About those gums

Did you know that our gums are actually tightly attached to the underlying bone?  Their main purpose is to protect teeth, but they can be very sensitive.

Brushing your teeth does not only help your teeth themselves but also keeps your gums healthy! The gums are a large breeding ground for bacteria to grow, especially in the gum pockets and the spaces between the teeth. Flossing helps prevent bacteria growth also.

Button up those lips

Did you know that the lips are actually the most sensitive part of the entire body? This is also why they get their rosy color, because the blood vessels are so close to the skin surface there. If you’ve had a cut lip, you know how sensitive they can be.

Lips do not have any glands or hair in order to regulate their moisture. This is why we can get chapped lips and even see them dry out and get flaky.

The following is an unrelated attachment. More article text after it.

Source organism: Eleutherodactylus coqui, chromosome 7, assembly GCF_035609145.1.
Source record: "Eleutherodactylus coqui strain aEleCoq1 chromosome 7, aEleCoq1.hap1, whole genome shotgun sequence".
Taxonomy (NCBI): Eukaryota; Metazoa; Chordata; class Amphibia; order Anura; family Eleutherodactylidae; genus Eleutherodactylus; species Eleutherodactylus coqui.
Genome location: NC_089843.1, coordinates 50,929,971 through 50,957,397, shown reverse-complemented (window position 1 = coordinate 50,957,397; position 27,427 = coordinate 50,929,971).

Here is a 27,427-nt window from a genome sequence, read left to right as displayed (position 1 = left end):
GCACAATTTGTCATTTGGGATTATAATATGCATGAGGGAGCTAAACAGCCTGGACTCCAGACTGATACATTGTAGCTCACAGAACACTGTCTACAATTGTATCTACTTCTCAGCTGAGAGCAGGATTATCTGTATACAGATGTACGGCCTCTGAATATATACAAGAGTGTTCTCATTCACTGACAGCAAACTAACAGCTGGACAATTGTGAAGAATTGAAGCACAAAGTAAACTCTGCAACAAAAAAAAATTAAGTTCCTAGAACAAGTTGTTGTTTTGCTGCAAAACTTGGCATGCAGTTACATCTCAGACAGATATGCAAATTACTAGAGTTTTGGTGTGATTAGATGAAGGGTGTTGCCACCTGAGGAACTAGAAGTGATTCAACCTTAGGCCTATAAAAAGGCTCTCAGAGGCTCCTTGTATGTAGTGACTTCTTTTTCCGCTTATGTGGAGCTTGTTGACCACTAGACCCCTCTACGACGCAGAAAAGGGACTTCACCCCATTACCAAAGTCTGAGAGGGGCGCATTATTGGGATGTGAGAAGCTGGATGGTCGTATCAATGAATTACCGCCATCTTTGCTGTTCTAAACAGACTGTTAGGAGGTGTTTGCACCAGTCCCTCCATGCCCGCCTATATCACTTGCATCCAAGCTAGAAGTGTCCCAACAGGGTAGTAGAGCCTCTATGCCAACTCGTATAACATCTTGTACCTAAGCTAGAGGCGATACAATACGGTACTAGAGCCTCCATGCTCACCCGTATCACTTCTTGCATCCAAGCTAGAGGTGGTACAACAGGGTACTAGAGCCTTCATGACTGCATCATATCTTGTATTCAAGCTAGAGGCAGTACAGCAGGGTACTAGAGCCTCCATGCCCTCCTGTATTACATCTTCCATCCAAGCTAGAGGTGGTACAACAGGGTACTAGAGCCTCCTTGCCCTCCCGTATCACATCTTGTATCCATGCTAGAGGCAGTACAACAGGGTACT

We take our mouth, tongue, teeth and gums for granted. Imagine no taste buds, or no teeth! From why we have gums to why we get chapped lips, there is an endless amount of information about the mouth and all its parts!




By | Dental Care | No Comments

If you take good care of them, your teeth can last a lifetime.

Nowadays, we know that brushing, flossing, and rinsing teeth—as well as regular visits to the dentist and dental hygienist—can help protect our pearly whites. Yet we may not realize that many dental products now focus on strengthening and protecting tooth enamel. Your dentist and hygienist will also evaluate it during check-ups.

So why is tooth enamel so significant?


Tooth enamel is the visible, surface layer of the tooth. It covers the crown and protects the soft, inner tooth tissue below.

  • It is the hardest, most highly mineralized substance in the human body. Because enamel has no living cells—and thus no nerve cells—it cannot heal itself. And although it is extremely tough, it can become brittle and eventually, fracture. Your body cannot repair chipped or cracked enamel.